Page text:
2 - The sill flange was furred out and the jambs and head were not, this can lead to a distortion of the frame as the surface the window is pulled up against is no longer flat. with an opening window this will distort the surfaces where the gaskets must seal leading to leaks. Why not just put a few 3/8" holes in the top of the nailing fin, drains water and keeps the window fram truw.
3 - Air seal, your air seal is compromised at the sill. A better install would have had you run your tyvek membranes back into the window opening on all 4 sides( would require a patch in the top corners as well as the sill pan). I like to have an interior angle that fits snug to the back of the window to give an elevated dam for the sill pan. once the window is in a caulk seal at the sill between the angle covered in tyvek flexwrap followed by a rod and caulk seal on the jambs and head.
This will give a sill pan that drains to the exterior, and an air seal at the back of the window where the chances of water getting close to it are minimal. The air barrier component of a building envelope is critical, any air leaks can and will pull water into the wall assembly.
Posted: 10:40 am on September 26th

dontww dontww writes: This is a follow-on to the comments from WallaWallabuilder: I would appreciate an article on how to improve the sealing around windows after construction. I own a 12 year old home that leaks air horrendously when the wind blows. I'm hesitant to rip apart either the inside or the outside of the home when I don't know how to fix whatever I find. I am expecting to find that the builder did not stuff the gap between the window and the framing but WallaWallaBuilder has brought up another possibility.
Posted: 8:11 am on September 26th

pjenk pjenk writes: I think that Ricky and Edwardo deserve cudos for a fine installation. I learned the trade in the late 50s and 60s and basically all of the techniques of counter flashing that they use are similar to the best practices I learned. The difference is or course the material technology, ie; Tyvek substitutes for 32" courses of 15 or 30# felt. Although Matt talked about sill pans made out of sheet metal they were often constructed of the same felts used to flash the jambs. It takes a little knowledge of folding paper but a seamless two way corner can be achieved. I don't know how long felt will actually last but I can attest to seeing intact felt in houses built in the early 20 and 30s, that I have remodeled. So we can stop water with transnational materials and good craftsman ship but it certainly takes a longer than 10 minutes to install a window using traditional materials. Over the course of time I have determined it's prudent not to mix old and modern material technologies. So if you happen to find yourself putting in a couple of windows or doors and the "papers" are traditional felts stick with them, use the same counter-flashing techniques, and get a book on Origami. It's actually very satisfying to fold a seamless two way corner, just don't plan on accomplishing a window installation in 10 minutes.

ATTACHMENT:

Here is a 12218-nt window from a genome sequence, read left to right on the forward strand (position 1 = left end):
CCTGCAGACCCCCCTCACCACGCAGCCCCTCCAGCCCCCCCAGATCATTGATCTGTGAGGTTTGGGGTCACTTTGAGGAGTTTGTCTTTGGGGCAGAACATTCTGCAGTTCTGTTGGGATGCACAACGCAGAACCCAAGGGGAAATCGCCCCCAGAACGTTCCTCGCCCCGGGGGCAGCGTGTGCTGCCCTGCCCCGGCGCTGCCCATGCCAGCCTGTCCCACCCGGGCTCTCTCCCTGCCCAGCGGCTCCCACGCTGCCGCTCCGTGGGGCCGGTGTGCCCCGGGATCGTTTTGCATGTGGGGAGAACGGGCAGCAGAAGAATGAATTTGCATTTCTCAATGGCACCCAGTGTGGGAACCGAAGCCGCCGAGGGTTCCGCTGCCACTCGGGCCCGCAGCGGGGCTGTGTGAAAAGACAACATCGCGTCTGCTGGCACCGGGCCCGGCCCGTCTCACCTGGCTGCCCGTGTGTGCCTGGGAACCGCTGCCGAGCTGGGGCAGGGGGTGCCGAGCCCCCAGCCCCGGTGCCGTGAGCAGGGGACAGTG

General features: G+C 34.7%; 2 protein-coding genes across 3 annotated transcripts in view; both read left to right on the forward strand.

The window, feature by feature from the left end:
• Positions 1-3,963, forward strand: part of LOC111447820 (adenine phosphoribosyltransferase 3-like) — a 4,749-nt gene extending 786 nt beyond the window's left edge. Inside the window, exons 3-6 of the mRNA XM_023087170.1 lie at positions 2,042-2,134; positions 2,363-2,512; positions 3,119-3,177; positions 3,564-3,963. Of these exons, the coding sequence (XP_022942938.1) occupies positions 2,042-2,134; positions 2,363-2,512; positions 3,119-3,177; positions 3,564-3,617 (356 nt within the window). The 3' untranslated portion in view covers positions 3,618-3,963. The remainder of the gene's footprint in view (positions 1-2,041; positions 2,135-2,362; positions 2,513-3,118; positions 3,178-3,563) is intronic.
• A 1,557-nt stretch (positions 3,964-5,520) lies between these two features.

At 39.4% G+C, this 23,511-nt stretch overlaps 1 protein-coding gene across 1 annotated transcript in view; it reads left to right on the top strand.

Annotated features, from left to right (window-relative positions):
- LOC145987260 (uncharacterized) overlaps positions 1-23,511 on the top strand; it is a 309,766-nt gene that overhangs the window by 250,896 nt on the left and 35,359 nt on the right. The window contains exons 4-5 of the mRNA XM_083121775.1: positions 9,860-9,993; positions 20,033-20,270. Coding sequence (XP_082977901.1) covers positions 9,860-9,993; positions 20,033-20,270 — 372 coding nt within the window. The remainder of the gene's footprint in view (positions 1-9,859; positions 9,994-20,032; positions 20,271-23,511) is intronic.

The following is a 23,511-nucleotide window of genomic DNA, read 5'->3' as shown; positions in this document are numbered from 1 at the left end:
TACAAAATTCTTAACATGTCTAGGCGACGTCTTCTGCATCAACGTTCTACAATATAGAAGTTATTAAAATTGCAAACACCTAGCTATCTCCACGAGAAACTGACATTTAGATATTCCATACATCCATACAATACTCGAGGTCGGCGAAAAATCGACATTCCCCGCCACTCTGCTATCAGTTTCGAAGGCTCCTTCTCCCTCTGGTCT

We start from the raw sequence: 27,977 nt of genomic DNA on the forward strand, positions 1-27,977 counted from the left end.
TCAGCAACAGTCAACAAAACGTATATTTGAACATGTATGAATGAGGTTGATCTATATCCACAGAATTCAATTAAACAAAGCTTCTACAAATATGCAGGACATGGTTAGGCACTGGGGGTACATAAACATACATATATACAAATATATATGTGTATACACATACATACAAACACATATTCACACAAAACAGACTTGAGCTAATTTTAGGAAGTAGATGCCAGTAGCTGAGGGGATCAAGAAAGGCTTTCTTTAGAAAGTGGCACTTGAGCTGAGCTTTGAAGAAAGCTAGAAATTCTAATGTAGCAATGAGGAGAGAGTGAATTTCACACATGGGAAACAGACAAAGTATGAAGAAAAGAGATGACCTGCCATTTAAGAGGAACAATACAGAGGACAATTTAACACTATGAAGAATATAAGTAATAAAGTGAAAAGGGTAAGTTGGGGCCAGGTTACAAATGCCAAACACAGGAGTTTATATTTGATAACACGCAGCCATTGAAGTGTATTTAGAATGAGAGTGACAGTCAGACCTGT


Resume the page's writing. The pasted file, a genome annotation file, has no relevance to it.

Posted: 2:00 am on September 24th

Matt Risinger Matt Risinger writes: Let me see if I can address some of the comments/questions above.
@Dreamcatcher: I misspoke, not every window will leak. Some windows may leak would be more accurate. But, that doesn't change my assertion that windows need to be installed with a sill pan so that the 1 out of every X windows that leaks over the next 50+ years of that windows life won't cause a building failure. When I remodeled my 1920's house a few years ago in Portland, OR I found that nearly every window had signs of leakage. But, with no insulation in the walls the house dried out. That house had lots of moisture holding capacity with "real" lumber and plaster (and shiplap sheathing and cedar shingles). Houses we build today have much less moisture holding capacity and way less chance to dry if they do get wet in the walls.
@WallaWallaBuilder: The sills on these windows have a small slope in the framing, then we use backer rod and caulk at the sill and 6" up the jambs. We finish with low expansion spray foam to ensure a tight air barrier.